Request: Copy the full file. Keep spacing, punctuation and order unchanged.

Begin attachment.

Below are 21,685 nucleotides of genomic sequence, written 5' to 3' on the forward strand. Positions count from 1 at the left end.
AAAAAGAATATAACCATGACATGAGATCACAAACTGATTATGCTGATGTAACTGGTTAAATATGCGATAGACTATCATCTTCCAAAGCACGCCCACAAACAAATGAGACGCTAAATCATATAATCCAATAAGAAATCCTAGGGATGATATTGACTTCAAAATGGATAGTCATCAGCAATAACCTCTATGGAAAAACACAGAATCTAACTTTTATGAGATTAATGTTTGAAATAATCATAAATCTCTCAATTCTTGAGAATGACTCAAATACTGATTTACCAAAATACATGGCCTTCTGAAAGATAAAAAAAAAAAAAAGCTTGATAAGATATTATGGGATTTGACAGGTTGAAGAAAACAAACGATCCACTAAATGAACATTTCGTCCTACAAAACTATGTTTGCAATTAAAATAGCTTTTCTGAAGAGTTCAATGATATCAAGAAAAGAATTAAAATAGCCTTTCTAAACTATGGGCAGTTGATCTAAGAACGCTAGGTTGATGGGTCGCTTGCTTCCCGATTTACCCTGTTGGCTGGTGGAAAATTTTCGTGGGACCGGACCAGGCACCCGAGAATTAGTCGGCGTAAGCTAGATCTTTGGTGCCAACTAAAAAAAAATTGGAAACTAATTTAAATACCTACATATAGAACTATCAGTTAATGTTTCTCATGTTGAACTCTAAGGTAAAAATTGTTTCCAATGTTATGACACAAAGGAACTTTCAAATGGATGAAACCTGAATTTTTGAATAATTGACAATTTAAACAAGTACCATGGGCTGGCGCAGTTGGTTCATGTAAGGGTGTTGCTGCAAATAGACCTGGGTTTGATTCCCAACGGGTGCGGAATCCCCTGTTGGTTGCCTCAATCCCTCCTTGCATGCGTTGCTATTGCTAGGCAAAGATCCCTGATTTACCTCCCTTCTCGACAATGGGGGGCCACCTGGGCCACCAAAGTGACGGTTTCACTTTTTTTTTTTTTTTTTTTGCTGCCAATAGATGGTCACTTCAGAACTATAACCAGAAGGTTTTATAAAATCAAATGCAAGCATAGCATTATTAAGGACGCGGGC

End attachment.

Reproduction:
Below are 21,685 nucleotides of genomic sequence, written 5' to 3' on the forward strand. Positions count from 1 at the left end.
AAAAAGAATATAACCATGACATGAGATCACAAACTGATTATGCTGATGTAACTGGTTAAATATGCGATAGACTATCATCTTCCAAAGCACGCCCACAAACAAATGAGACGCTAAATCATATAATCCAATAAGAAATCCTAGGGATGATATTGACTTCAAAATGGATAGTCATCAGCAATAACCTCTATGGAAAAACACAGAATCTAACTTTTATGAGATTAATGTTTGAAATAATCATAAATCTCTCAATTCTTGAGAATGACTCAAATACTGATTTACCAAAATACATGGCCTTCTGAAAGATAAAAAAAAAAAAAAGCTTGATAAGATATTATGGGATTTGACAGGTTGAAGAAAACAAACGATCCACTAAATGAACATTTCGTCCTACAAAACTATGTTTGCAATTAAAATAGCTTTTCTGAAGAGTTCAATGATATCAAGAAAAGAATTAAAATAGCCTTTCTAAACTATGGGCAGTTGATCTAAGAACGCTAGGTTGATGGGTCGCTTGCTTCCCGATTTACCCTGTTGGCTGGTGGAAAATTTTCGTGGGACCGGACCAGGCACCCGAGAATTAGTCGGCGTAAGCTAGATCTTTGGTGCCAACTAAAAAAAAATTGGAAACTAATTTAAATACCTACATATAGAACTATCAGTTAATGTTTCTCATGTTGAACTCTAAGGTAAAAATTGTTTCCAATGTTATGACACAAAGGAACTTTCAAATGGATGAAACCTGAATTTTTGAATAATTGACAATTTAAACAAGTACCATGGGCTGGCGCAGTTGGTTCATGTAAGGGTGTTGCTGCAAATAGACCTGGGTTTGATTCCCAACGGGTGCGGAATCCCCTGTTGGTTGCCTCAATCCCTCCTTGCATGCGTTGCTATTGCTAGGCAAAGATCCCTGATTTACCTCCCTTCTCGACAATGGGGGGCCACCTGGGCCACCAAAGTGACGGTTTCACTTTTTTTTTTTTTTTTTTTGCTGCCAATAGATGGTCACTTCAGAACTATAACCAGAAGGTTTTATAAAATCAAATGCAAGCATAGCATTATTAAGGACGCGGGC